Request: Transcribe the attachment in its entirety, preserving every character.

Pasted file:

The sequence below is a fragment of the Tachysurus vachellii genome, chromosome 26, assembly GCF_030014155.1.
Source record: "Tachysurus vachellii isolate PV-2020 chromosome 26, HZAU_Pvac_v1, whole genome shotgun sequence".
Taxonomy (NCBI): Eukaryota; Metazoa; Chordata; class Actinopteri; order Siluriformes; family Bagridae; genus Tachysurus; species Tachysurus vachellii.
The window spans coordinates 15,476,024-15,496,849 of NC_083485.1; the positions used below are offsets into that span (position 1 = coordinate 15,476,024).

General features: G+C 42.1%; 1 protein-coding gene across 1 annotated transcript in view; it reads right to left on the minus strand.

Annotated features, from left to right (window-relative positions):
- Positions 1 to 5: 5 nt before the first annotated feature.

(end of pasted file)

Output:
The sequence below is a fragment of the Tachysurus vachellii genome, chromosome 26, assembly GCF_030014155.1.
Source record: "Tachysurus vachellii isolate PV-2020 chromosome 26, HZAU_Pvac_v1, whole genome shotgun sequence".
Taxonomy (NCBI): Eukaryota; Metazoa; Chordata; class Actinopteri; order Siluriformes; family Bagridae; genus Tachysurus; species Tachysurus vachellii.
The window spans coordinates 15,476,024-15,496,849 of NC_083485.1; the positions used below are offsets into that span (position 1 = coordinate 15,476,024).

General features: G+C 42.1%; 1 protein-coding gene across 1 annotated transcript in view; it reads right to left on the minus strand.

Annotated features, from left to right (window-relative positions):
- Positions 1 to 5: 5 nt before the first annotated feature.